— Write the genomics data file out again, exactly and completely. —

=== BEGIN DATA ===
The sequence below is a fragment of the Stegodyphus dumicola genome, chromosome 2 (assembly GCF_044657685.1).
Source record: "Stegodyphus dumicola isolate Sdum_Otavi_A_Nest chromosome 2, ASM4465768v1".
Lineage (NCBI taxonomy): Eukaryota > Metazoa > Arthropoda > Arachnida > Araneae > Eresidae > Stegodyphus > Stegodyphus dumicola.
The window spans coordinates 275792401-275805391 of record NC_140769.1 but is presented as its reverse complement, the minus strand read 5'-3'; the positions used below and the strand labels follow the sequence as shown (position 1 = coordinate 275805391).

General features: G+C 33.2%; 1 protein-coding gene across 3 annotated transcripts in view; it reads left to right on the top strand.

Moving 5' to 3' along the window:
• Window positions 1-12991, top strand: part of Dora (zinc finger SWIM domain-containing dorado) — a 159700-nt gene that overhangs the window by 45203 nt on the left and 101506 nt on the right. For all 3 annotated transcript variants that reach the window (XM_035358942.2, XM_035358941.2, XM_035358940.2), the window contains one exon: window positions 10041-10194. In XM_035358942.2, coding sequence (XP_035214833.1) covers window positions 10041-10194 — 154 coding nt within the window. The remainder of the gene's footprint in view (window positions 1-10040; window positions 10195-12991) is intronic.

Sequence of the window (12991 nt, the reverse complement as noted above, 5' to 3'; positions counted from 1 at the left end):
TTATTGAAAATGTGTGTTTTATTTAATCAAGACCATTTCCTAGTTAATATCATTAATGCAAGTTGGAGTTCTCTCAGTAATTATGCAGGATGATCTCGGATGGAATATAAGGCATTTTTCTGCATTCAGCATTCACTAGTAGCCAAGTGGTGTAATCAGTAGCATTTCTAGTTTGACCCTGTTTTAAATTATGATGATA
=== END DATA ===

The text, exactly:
The sequence below is a fragment of the Stegodyphus dumicola genome, chromosome 2 (assembly GCF_044657685.1).
Source record: "Stegodyphus dumicola isolate Sdum_Otavi_A_Nest chromosome 2, ASM4465768v1".
Lineage (NCBI taxonomy): Eukaryota > Metazoa > Arthropoda > Arachnida > Araneae > Eresidae > Stegodyphus > Stegodyphus dumicola.
The window spans coordinates 275792401-275805391 of record NC_140769.1 but is presented as its reverse complement, the minus strand read 5'-3'; the positions used below and the strand labels follow the sequence as shown (position 1 = coordinate 275805391).

General features: G+C 33.2%; 1 protein-coding gene across 3 annotated transcripts in view; it reads left to right on the top strand.

Moving 5' to 3' along the window:
• Window positions 1-12991, top strand: part of Dora (zinc finger SWIM domain-containing dorado) — a 159700-nt gene that overhangs the window by 45203 nt on the left and 101506 nt on the right. For all 3 annotated transcript variants that reach the window (XM_035358942.2, XM_035358941.2, XM_035358940.2), the window contains one exon: window positions 10041-10194. In XM_035358942.2, coding sequence (XP_035214833.1) covers window positions 10041-10194 — 154 coding nt within the window. The remainder of the gene's footprint in view (window positions 1-10040; window positions 10195-12991) is intronic.

Sequence of the window (12991 nt, the reverse complement as noted above, 5' to 3'; positions counted from 1 at the left end):
TTATTGAAAATGTGTGTTTTATTTAATCAAGACCATTTCCTAGTTAATATCATTAATGCAAGTTGGAGTTCTCTCAGTAATTATGCAGGATGATCTCGGATGGAATATAAGGCATTTTTCTGCATTCAGCATTCACTAGTAGCCAAGTGGTGTAATCAGTAGCATTTCTAGTTTGACCCTGTTTTAAATTATGATGATA